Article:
One of the first effects of starvation to occur is a drop in metabolism. In order to maximize efficiency, the body protects its insulating fat stores by consuming muscle stores instead, using these reserves to make up for the lack of calorie intake. Dropping metabolism can lead to feelings of fatigue, decreased capacity for activity, and mental sluggishness. This often results in staggering gait or neuro-like symptoms as well. This is sometimes visible early on, but sometimes the long term effects are not immediately identified.
Since the body is busy keeping vital systems going, many non-vital functions slow or cease. Hormone production is often disrupted, Intact pigs may stop menstruating entirely, or experience erratic heat cycles. Malnutrition and starvation, therefore, can have serious developmental effects, even after recovery (if this is rectified), as normal hormonal functions may be temporarily or permanently thrown off track.
The effects of starvation on the brain cause a lack of concentration, loss of motor skills, and increased likelihood of anxiety and depression. As the condition progresses, brain function decreases, leaving the victim, in this case, a pig, in a state of fatigue or torpor. Apathy continues to increase, until the pig may no longer be able to attempt to find food or survive.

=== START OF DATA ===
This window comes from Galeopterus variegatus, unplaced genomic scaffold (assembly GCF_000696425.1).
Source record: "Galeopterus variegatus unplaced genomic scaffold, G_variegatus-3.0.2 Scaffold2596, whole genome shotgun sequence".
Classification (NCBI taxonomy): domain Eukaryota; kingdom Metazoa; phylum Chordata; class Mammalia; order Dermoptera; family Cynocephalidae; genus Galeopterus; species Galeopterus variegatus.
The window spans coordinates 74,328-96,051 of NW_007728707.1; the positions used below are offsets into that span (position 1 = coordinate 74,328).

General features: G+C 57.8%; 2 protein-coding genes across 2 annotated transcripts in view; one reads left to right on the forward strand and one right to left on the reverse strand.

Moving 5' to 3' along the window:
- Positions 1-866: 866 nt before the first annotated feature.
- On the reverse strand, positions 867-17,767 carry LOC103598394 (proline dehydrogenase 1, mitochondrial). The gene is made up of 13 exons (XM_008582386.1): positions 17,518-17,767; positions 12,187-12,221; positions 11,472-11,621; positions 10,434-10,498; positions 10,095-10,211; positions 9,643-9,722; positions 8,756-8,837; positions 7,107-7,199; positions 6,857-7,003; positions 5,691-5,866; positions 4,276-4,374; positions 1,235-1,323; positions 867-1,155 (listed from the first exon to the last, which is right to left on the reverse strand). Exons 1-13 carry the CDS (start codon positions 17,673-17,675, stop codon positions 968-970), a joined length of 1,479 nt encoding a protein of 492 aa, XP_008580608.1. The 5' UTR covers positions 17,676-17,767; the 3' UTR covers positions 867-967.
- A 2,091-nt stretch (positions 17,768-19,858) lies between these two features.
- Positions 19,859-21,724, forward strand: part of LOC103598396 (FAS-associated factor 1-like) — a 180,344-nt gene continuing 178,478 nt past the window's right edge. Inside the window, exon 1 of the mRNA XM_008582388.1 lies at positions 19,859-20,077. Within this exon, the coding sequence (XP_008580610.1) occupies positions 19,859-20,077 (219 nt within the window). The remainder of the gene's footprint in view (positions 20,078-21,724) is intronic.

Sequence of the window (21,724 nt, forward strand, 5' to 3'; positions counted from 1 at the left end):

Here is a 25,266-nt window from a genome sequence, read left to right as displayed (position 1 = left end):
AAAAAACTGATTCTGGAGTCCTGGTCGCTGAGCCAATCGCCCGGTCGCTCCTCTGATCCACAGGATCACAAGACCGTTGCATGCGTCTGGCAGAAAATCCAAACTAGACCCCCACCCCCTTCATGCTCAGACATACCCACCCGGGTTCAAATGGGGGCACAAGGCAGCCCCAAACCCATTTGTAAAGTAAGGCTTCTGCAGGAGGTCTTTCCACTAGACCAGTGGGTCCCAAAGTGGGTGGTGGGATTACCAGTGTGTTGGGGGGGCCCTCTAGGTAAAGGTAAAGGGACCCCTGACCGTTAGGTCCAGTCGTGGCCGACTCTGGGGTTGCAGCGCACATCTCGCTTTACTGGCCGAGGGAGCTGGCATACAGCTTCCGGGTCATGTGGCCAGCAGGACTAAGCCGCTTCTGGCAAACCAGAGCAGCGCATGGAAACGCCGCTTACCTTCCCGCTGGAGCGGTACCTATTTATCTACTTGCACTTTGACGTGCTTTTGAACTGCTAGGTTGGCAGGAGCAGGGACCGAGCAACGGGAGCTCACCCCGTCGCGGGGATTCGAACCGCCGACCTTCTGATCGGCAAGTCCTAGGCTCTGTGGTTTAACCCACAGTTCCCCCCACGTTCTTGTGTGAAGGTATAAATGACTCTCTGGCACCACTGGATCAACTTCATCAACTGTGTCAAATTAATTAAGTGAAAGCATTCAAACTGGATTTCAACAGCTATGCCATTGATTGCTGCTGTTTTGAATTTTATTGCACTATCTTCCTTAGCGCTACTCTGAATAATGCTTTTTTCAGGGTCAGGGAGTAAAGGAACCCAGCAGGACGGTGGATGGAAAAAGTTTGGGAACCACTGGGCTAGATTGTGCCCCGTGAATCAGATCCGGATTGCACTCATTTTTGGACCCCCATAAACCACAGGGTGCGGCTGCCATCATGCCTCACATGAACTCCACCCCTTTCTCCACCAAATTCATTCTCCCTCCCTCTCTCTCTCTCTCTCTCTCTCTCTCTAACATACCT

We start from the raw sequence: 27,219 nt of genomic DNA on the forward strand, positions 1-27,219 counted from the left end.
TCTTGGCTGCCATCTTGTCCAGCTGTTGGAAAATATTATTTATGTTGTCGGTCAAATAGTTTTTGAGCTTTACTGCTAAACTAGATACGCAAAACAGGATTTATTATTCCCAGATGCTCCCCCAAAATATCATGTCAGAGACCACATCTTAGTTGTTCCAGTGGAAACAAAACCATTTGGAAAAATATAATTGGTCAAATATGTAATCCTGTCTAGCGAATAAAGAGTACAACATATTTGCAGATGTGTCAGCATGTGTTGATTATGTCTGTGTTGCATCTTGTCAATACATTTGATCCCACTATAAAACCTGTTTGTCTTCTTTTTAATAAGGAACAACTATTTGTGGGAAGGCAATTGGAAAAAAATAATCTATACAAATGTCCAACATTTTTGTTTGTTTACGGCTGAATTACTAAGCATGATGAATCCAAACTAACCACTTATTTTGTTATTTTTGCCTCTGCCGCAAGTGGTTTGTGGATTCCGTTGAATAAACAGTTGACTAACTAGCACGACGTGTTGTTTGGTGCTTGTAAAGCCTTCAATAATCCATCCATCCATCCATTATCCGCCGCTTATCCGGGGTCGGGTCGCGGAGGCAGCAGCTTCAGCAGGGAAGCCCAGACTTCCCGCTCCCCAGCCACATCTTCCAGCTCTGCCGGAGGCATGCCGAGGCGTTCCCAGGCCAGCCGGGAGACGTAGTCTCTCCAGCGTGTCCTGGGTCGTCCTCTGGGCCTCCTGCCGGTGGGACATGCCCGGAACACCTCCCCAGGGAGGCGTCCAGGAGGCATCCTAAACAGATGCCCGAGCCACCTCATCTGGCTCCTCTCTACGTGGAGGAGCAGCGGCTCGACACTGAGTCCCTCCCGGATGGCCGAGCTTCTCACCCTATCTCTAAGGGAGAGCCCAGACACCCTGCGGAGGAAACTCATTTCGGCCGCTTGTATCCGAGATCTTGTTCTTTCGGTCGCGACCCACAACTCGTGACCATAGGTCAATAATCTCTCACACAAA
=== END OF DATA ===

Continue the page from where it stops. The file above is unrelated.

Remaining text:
Initial weight loss will quickly turn to emaciation because of the effects of starvation. The limbs become extremely thin as muscle and fat stores are depleted, while the eyes and face begin to appear sunken. Lack of vital proteins can lead to the loss of hair, poor skin condition or development of edemas, which appear as large swollen areas. The stomach may protrude enormously, as part of a syndrome known as kwashiorkor. This can present as a bloated belly and even mimic the appearance of a large belly in general. (See the video below for examples)